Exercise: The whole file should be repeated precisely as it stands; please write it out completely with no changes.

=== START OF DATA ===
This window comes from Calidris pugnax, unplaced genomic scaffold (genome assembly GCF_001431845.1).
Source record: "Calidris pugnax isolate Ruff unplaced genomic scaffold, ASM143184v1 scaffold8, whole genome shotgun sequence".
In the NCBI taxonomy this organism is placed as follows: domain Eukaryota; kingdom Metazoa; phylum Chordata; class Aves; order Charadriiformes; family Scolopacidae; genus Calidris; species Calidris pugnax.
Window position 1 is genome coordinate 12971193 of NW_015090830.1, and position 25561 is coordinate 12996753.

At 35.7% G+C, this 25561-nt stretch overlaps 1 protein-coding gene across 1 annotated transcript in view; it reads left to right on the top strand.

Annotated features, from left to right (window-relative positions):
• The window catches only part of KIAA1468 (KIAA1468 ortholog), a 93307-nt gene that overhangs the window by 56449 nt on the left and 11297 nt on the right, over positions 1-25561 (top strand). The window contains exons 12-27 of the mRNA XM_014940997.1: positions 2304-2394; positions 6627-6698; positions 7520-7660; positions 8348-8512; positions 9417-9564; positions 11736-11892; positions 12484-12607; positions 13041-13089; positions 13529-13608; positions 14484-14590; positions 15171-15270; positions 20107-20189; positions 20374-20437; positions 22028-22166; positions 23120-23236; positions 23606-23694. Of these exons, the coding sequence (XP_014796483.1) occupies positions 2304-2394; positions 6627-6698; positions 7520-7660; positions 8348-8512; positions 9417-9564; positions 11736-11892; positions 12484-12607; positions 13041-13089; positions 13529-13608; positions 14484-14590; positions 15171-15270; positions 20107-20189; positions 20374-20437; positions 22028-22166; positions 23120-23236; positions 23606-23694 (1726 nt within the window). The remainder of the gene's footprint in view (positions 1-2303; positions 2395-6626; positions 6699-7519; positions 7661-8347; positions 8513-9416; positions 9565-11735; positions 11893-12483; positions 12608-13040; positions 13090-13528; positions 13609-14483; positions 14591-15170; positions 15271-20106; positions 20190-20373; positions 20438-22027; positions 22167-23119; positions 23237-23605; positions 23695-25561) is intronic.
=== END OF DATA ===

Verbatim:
This window comes from Calidris pugnax, unplaced genomic scaffold (genome assembly GCF_001431845.1).
Source record: "Calidris pugnax isolate Ruff unplaced genomic scaffold, ASM143184v1 scaffold8, whole genome shotgun sequence".
In the NCBI taxonomy this organism is placed as follows: domain Eukaryota; kingdom Metazoa; phylum Chordata; class Aves; order Charadriiformes; family Scolopacidae; genus Calidris; species Calidris pugnax.
Window position 1 is genome coordinate 12971193 of NW_015090830.1, and position 25561 is coordinate 12996753.

At 35.7% G+C, this 25561-nt stretch overlaps 1 protein-coding gene across 1 annotated transcript in view; it reads left to right on the top strand.

Annotated features, from left to right (window-relative positions):
• The window catches only part of KIAA1468 (KIAA1468 ortholog), a 93307-nt gene that overhangs the window by 56449 nt on the left and 11297 nt on the right, over positions 1-25561 (top strand). The window contains exons 12-27 of the mRNA XM_014940997.1: positions 2304-2394; positions 6627-6698; positions 7520-7660; positions 8348-8512; positions 9417-9564; positions 11736-11892; positions 12484-12607; positions 13041-13089; positions 13529-13608; positions 14484-14590; positions 15171-15270; positions 20107-20189; positions 20374-20437; positions 22028-22166; positions 23120-23236; positions 23606-23694. Of these exons, the coding sequence (XP_014796483.1) occupies positions 2304-2394; positions 6627-6698; positions 7520-7660; positions 8348-8512; positions 9417-9564; positions 11736-11892; positions 12484-12607; positions 13041-13089; positions 13529-13608; positions 14484-14590; positions 15171-15270; positions 20107-20189; positions 20374-20437; positions 22028-22166; positions 23120-23236; positions 23606-23694 (1726 nt within the window). The remainder of the gene's footprint in view (positions 1-2303; positions 2395-6626; positions 6699-7519; positions 7661-8347; positions 8513-9416; positions 9565-11735; positions 11893-12483; positions 12608-13040; positions 13090-13528; positions 13609-14483; positions 14591-15170; positions 15271-20106; positions 20190-20373; positions 20438-22027; positions 22167-23119; positions 23237-23605; positions 23695-25561) is intronic.